Questions concerning this Travel Interim project can be sent by e-mail to Dr. Mandlove or Dr. Davis .

Dr. Mandlove will be in California Dec. 18 - Jan. 3 at telephone 949-494-2042.

Dr. Davis will be in Spartanburg (864-948-9025) except for Dec. 25 - Dec 27. During that time he can be reached at 910-483-9595 or 910-425-4572.

Course Participants

Student Academic Major
Michael Anzelmo Business Economics
Emily Blanton Intercultural Business
John-Hagan Codell Government
Katharine Dunlap English
Brie Dunn Biology
Coker Gamble Psychology
Laura Henry Psychology
Will Hodge Business Economics
Josh Hudson English
Garnett Johnson Sociology
Matt Martin Government
Mary Beth Martin Finance and Spanish
Ryan Newton Spanish and English
Matt Slocum International Business
Jenny Sullivan Psychology
Richard Templeton Undecided
John Tesseneer English
Adrienne Thornton Spanish and Intercultural Business Studies
Erin Veazy Finance and Accouting
Nick White Biology and Spanish


Course Project Options

Prior to departure, students will read and discuss selected articles pertaining to the natural and cultural histories of our destinations. (Good sources are web links included on this webpage along with the many excellent travel guides.) Working with the instructors, each student will design an individual research project to be undertaken during the trip. Examples of such projects might include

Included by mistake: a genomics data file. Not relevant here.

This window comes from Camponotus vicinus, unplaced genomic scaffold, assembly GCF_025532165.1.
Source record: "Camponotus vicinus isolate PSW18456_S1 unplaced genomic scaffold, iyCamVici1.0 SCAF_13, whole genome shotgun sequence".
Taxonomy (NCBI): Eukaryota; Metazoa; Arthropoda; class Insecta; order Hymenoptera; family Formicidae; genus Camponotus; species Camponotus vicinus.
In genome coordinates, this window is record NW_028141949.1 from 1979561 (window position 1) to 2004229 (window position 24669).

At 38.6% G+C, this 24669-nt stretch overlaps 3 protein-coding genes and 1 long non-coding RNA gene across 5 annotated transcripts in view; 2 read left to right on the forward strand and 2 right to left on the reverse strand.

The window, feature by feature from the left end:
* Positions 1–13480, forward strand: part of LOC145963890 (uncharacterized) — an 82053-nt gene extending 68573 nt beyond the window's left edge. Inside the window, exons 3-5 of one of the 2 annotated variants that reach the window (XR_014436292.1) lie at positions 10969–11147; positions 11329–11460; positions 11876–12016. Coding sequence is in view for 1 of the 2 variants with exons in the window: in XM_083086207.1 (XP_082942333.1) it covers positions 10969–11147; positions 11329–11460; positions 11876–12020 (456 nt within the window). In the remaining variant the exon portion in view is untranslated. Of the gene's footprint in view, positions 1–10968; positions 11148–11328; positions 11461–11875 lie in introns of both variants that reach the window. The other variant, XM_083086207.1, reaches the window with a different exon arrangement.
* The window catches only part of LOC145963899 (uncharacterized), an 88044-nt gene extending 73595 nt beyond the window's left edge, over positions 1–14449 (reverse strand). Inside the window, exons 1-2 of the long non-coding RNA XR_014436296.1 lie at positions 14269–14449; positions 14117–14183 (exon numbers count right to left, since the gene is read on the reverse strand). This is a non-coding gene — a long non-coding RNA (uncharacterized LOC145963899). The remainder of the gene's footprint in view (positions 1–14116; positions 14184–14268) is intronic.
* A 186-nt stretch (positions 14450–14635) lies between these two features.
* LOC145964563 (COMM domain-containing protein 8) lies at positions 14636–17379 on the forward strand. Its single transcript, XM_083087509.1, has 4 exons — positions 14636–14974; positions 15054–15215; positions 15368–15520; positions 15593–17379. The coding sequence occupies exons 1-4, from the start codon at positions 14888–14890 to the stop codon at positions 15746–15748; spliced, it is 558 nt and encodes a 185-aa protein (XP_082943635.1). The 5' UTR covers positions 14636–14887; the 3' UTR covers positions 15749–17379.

These are but a few of the possibilities and are meant to stimulate creativity. In the spirit of the Interim, the intent is for each student to generate a set of academic goals and a stragegy to meet those goals. Students will submit a plan for their project including topic, design, and method of implementation prior to departure. Each plan will be discussed with the instructors for approval.

Students are expected to participate in all meetings and activites prior to and during the travel. Upon return to the U.S., students should have ample time to complete their projects and prepare them for submission to the instructors.

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Course Project Proposals

Due December 1, 1999.

Each student must submit a typed course proposal that includes each of these sections: